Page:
‘They wouldn’t let us talk to each other,’ says Hagar. ‘Me and the other hostage. We tried to whisper to understand what was going on but every time they caught us they were very angry and they would scream at us.’

On the day Hagar was due to be released, she was paralysed by anxiety. The children kept trying to ask her questions but she couldn’t respond.

‘It was the most nervous I have ever felt. I was so anxious I couldn’t speak. It felt like I couldn’t breathe.’

At midday, she was told to put on a hijab and get into a car with the children. They were then driven to a rendezvous point where they met other Israeli hostages who were also due to be released.

‘As we were arriving at a drop-off spot, my neighbour [from Kfar Azar] saw me from a few metres [away] and she just started screaming.

‘We weren’t allowed to scream anytime but she saw me and she screamed: ‘Hagar, Avichai is waiting for you. I heard him on the radio.’

READ MORE: Freed Israeli hostage says she was ‘in constant fear of being raped any moment’ while held by Hamas and was forced to undergo regular physical ‘inspections’ as she reveals her guilt over leaving behind fellow prisoner Noa Argamani

‘I never cried in Gaza. I couldn’t feel anything. I was empty the entire time. But when I saw my friend and neighbour and I heard Avichai was alive I erupted into tears.’

The memory of that moment reduces her to tears anew. Indeed, whenever she speaks about reuniting with Avichai, she starts to sob and I have to change the subject.

The hostages were divided into groups, put into cars and driven for hours until they eventually arrived at the location where they were due to meet Red Cross officials.

Thousands of people lined the route, eager to catch sight of the soon-to-be-released captives.

Hagar, the children, and all the other hostages were then made to walk to the Red Cross car parked 50 metres away.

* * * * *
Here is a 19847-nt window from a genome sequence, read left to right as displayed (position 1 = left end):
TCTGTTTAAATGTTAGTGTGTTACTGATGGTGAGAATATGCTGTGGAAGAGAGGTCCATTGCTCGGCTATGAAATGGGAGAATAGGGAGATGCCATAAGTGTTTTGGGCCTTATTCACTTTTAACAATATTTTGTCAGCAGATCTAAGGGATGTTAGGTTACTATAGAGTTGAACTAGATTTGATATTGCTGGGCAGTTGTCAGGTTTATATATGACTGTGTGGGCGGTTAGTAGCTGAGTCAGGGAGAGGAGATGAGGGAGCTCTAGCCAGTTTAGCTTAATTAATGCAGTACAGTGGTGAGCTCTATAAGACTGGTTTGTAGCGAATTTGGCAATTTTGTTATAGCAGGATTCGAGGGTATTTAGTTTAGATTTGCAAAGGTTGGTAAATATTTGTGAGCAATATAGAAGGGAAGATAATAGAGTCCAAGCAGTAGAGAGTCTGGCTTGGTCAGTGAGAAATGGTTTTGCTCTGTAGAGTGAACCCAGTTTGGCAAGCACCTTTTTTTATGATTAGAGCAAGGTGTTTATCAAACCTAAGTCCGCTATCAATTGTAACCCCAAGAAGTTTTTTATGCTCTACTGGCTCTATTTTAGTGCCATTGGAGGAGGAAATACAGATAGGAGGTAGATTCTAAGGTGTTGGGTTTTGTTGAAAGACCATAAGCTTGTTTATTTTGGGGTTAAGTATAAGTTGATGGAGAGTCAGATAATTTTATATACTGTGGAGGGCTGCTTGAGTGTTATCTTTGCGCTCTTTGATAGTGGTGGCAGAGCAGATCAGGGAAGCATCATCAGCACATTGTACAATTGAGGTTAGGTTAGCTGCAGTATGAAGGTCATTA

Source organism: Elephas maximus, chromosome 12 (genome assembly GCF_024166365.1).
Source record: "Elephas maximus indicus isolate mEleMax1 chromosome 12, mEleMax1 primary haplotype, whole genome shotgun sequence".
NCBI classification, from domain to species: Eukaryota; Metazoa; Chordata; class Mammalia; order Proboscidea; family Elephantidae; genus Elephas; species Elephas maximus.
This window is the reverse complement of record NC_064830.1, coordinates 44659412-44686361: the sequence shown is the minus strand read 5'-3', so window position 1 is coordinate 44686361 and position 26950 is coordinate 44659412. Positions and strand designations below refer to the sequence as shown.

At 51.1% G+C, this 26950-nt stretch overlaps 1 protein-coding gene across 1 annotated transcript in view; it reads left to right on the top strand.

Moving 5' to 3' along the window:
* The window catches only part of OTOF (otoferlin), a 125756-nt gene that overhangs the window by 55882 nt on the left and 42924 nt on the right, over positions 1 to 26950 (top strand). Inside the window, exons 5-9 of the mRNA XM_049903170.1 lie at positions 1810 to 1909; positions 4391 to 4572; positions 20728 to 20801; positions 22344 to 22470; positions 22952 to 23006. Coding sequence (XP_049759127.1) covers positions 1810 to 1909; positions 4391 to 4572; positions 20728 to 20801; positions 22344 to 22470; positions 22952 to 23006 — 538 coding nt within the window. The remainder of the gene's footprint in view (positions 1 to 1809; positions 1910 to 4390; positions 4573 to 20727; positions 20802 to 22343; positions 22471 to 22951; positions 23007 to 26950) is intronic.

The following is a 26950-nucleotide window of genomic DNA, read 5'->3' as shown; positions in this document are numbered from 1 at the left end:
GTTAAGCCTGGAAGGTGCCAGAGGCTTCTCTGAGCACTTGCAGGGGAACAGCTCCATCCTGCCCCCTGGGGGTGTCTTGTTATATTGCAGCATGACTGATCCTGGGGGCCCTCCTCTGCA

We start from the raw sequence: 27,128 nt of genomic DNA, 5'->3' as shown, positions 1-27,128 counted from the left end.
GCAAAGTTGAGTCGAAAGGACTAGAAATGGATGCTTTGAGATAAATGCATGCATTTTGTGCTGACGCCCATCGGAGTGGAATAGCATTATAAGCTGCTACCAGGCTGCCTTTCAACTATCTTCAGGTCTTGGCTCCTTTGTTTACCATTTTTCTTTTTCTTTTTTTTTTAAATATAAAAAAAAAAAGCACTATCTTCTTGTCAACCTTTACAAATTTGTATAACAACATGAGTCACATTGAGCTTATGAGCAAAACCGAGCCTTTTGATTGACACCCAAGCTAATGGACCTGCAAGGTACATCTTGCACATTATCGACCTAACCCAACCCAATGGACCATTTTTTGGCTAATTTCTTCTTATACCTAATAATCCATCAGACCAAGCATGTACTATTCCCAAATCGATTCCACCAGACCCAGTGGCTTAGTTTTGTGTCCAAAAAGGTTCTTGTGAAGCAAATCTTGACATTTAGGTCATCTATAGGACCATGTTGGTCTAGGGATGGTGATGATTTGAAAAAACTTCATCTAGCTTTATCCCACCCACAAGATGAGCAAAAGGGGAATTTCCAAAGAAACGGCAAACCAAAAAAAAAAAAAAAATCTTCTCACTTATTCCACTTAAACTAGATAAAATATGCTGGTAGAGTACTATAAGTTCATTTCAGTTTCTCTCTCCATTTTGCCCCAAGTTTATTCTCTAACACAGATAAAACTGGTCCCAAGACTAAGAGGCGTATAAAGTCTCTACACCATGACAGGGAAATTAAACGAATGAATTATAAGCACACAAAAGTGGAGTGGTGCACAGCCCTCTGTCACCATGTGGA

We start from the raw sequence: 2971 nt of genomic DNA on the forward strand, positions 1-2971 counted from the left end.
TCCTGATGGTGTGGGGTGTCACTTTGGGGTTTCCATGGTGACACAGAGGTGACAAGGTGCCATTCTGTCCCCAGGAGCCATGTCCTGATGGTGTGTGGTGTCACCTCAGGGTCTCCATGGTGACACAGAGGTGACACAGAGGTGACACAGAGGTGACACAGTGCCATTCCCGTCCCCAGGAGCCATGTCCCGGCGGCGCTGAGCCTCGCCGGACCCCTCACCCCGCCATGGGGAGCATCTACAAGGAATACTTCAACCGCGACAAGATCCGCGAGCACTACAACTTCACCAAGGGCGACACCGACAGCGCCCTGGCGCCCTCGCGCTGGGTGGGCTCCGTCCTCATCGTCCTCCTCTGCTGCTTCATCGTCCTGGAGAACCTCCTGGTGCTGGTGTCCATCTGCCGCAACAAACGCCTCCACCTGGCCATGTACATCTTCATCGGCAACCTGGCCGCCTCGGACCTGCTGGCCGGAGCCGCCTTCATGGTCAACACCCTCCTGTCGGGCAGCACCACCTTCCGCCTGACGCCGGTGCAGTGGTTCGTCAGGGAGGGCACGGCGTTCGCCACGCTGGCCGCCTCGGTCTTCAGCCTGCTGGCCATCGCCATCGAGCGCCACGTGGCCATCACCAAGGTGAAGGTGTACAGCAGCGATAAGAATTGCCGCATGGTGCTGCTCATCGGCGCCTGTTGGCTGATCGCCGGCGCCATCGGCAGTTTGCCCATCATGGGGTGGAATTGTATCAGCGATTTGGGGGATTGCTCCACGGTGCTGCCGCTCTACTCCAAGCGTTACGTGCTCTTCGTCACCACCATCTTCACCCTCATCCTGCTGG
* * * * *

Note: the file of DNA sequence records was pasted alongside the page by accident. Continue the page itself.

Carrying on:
‘You think 50 metres is a short distance. It isn’t,’ she says. ‘It is a really long distance when you have to walk 50 metres past a screaming, cheering crowd that is jumping at you and trying to grab you. It was completely terrifying.

‘And the entire time we were driving through the streets of Gaza, people in the streets were shouting at us and jumping on the car.’

And so it was a traumatised group of hostages that eventually made it back to Israel.

‘I was given a phone and told that Avichai – my husband – was waiting for my call. And I just couldn’t do it. It had only been a few hours since I was told that he was alive. That he was waiting for me. And in that moment it was too much.

‘We stayed in the base for one hour and I refused to change clothes. I told them that I wanted my family to see me as I was in Gaza. Then they took us in a helicopter to Schneider hospital and there I met Avichai and all my family.’

It soon became clear that the horrors they had witnessed and the suffering they had endured would linger for some time.

‘The children look the same but they are not the same. Our four-year-old Oriya just can’t be separated from me. He is with me all the time. Yuval, who is eight, has just started back at school for a few hours each day. Ofri – the big one – has nightmares. She is afraid of terrorists all the time. She is petrified by every little sound.

‘It’s not just that we were kidnapped and all the hell we’ve been through there. Also our community was destroyed and lots of my friends are dead.’

The way Hagar sees it, the government should make the release of all the remaining hostages its number one priority.

‘All the remaining hostages should come back home right now,’ she says. ‘No matter what. They’re in hell.

‘The hostages are ordinary people taken from their beds. They should be back home right now. There are still two babies in Gaza – Kfir and Ariel Bibas – they should be home now.’

*The identities of the hostages who were with Hagar but remain in captivity have been concealed for their safety.